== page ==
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Yellow Vests stage more protests in French cities
Published : 16 Feb 2019, 23:52
Three months after the "Yellow Vests" movement began, discontent people were staging further rallies and protests on Saturday across French cities for the 14th straight weekend of action against French President Emmanuel Macron's economic reforms.
PROTESTS CONTINUE AT WEEKEND
Several hundreds of protesters gathered at La Palace de L'Etoile, waving tricolour flags, many of them calling loudly for Macron to resign. They blocked traffic around the emblematic site of L'Arc de Triomphe, responding to a call of "insurrection" and "to block La Place de L'Etoile as long as possible."
Under the watch of anti-riot police, they marched along the Champs Elysees, where repeated skirmishes between anti-riot police and demonstrators forced France's major tourist magnet to lock down at the previous weekends.
Another faction called on Facebook for another peaceful gathering in Paris on Saturday afternoon, instructing followers "to remain united and peaceful,to be in solidarity, to avoid violent groups, to disperse at the end of the demonstration" which was scheduled for 5:00 p.m. local time (1600 GMT). 5,200 people said were interested.
Similar marches were also reported in French cities in peaceful atmosphere. Further action is also planned on Sunday to mark three months of the movement.
In brief standoffs, anti-riot police fired tear gas to prevent some groups from cruising to adjacent streets and respect the declared route. The situation remained relatively calm compared to last weeks.
Named for the high-visibility jackets all motorists carry in their cars, the social action which started on Nov. 17, 2018 as a social-media protest group initially aimed at denouncing Macron's taxes on fuel that said would further undermine purchasing power.
However, over the weeks, it has evolved into a wider rebellion, with some asked the president to step down and called for a "citizens' initiative referendum" to allow citizens to have stronger say to define the economic and social roadmap for the country.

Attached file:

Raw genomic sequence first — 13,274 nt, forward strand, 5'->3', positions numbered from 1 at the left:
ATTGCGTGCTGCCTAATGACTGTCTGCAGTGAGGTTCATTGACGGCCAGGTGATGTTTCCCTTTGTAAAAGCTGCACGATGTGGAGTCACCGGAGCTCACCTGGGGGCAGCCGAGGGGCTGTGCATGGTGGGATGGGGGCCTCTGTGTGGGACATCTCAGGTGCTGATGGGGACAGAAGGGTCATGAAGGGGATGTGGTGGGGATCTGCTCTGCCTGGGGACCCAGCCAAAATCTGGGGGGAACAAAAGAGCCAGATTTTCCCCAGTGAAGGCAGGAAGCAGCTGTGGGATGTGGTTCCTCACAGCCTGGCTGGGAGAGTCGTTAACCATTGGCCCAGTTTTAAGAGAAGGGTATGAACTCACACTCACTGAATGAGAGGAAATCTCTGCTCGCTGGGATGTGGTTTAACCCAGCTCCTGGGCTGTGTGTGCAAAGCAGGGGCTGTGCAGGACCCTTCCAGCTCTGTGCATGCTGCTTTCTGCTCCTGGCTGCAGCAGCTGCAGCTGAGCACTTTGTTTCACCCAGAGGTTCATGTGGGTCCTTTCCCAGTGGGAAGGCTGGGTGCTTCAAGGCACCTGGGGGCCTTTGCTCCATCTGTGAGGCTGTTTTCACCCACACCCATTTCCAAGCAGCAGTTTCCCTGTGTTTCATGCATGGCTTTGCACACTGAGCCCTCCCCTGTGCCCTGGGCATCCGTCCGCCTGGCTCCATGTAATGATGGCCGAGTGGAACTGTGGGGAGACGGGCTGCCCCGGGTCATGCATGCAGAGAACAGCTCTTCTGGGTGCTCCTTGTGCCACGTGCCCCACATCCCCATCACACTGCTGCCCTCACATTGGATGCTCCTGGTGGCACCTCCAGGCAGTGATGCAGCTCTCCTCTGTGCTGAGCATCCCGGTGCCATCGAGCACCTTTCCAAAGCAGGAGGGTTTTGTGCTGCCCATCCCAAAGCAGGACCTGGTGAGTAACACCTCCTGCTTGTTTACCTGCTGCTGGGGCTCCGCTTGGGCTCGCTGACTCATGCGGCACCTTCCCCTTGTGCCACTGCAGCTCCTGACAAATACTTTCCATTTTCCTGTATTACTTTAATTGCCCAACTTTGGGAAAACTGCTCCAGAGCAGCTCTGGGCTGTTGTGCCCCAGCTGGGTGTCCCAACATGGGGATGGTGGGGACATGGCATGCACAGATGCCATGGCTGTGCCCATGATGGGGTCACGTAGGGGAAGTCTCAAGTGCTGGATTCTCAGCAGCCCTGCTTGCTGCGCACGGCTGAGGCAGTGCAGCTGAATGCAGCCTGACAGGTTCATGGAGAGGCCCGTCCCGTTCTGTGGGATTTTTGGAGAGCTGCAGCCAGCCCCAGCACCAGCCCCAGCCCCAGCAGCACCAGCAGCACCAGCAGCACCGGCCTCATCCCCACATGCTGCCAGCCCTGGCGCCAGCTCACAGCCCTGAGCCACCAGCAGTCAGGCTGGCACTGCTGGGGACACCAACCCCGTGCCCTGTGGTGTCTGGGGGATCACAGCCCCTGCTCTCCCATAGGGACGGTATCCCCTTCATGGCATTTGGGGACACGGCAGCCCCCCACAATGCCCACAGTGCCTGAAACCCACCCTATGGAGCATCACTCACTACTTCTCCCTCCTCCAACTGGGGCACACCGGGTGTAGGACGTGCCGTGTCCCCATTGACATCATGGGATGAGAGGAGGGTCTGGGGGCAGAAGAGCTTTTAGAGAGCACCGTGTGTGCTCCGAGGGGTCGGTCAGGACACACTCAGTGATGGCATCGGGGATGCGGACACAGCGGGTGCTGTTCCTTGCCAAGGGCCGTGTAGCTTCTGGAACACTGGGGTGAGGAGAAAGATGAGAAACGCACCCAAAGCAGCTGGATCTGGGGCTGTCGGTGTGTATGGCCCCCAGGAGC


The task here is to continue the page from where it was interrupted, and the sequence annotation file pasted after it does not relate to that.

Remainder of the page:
"I do not see why we have to stop (protesting). They do not listen to us," Chantal, one of the movement's representative in Marseille, south France, was quoted as saying by BFMTV news channel.
"We are discussing (with the government), but since November, we know what we want: a concrete, that is to say, a rise in purchasing power and more public services," she said.
In a bid to quell the anger, France's top official had offered a series of concessions that began in December with a drop of a planned high fuel tax which inspired the nationwide uprising.
The 41-year-old president also offered more concessions to dampen social roar via "an economic and social emergency plan," proposing an increase in minimum wages and tax breaks.
SIGNS OF FATIGUE
Macron came to power in May 2017 on pledges of a new and fair recipe for the country.
But he has witnessed tough months marked by the "Yellow Vest" movement.It had drew 287,710 people on Nov. 17 2018. Three months on, it seems losing momentum as the turnout have been slashed.
Last week, 51,400 people protested country-wide, versus 58,600 on Feb.2. The Interior Ministry counted 69,000 participants on Jan. 26 against 84,000 recorded a week earlier.
The fatigue is also reflected in public opinion. An Elabe poll found, for the first time, that 56 percent of French people thought that the movement has to stop now, up by 11 percentage points than a month ago.
63 percent of 1,001 respondents also said Saturday rallies were no longer in keeping with what "Yellow Vests" initially stood for.
Furthermore, the movement remains amorphous with no leader and internal rifts. Some of its representatives have said they were open to halting the protests and join the table of negotiation with the government.
Others have proposed a list of candidates to run in the election for the European Parliament next May, a move called as a betrayal by other activists.
This deep split in the movement seemed to help Macron to take the winds in his sails.
36 percent of those surveyed by Ifop pollster in February, have a positive view of Macron's action as president.
Positive ratings were up 6 points from January score, pulled higher by "the organization of the national debate and the effect of the announced measures in favour of 'Yellow Vests,'" the pollster said in a survey released on Friday.
After the unrest has pushed his approval ratings to record lows of barely 20 percent, the president launched national consultations on Jan. 15 to dig for the French's complaints the have already expressed in "grievance books."
He pledged to give the consultation's conclusions within a month of the end of the debate on March 15.
In a recent interview to Xinhua, Erwan Lestrohan, an analyst at BVA opinion institute, said Macron's firmness to respond to violent demonstrations and efforts to convince people that he is not out of touch via a series of city hall debates, had gave him impetus.
"What is striking today is Macron's willingness to provide a democratic framework to find solutions to the problems facing the country and which he has to overcome," the analyst said.
"There is a participative process, listening, which I think are important steps he had taken to build with the French what's supposed to be the government's action. And so, he scores one point," he added.
Meanwhile, it's still uncertain if Macron would emerge victorious from the anti-establishment anger spurring the "Yellow Vests."
"Macron is making progress in the method of communication with more speeches, visits, direct talks with people. But, he is still investing much in means more than on the results, on the government's course that certain segment of population still described it as unfair," Lestrohan noted.
"We do not know if this rebound will last... For the moment, we are in the stage of promises," he added.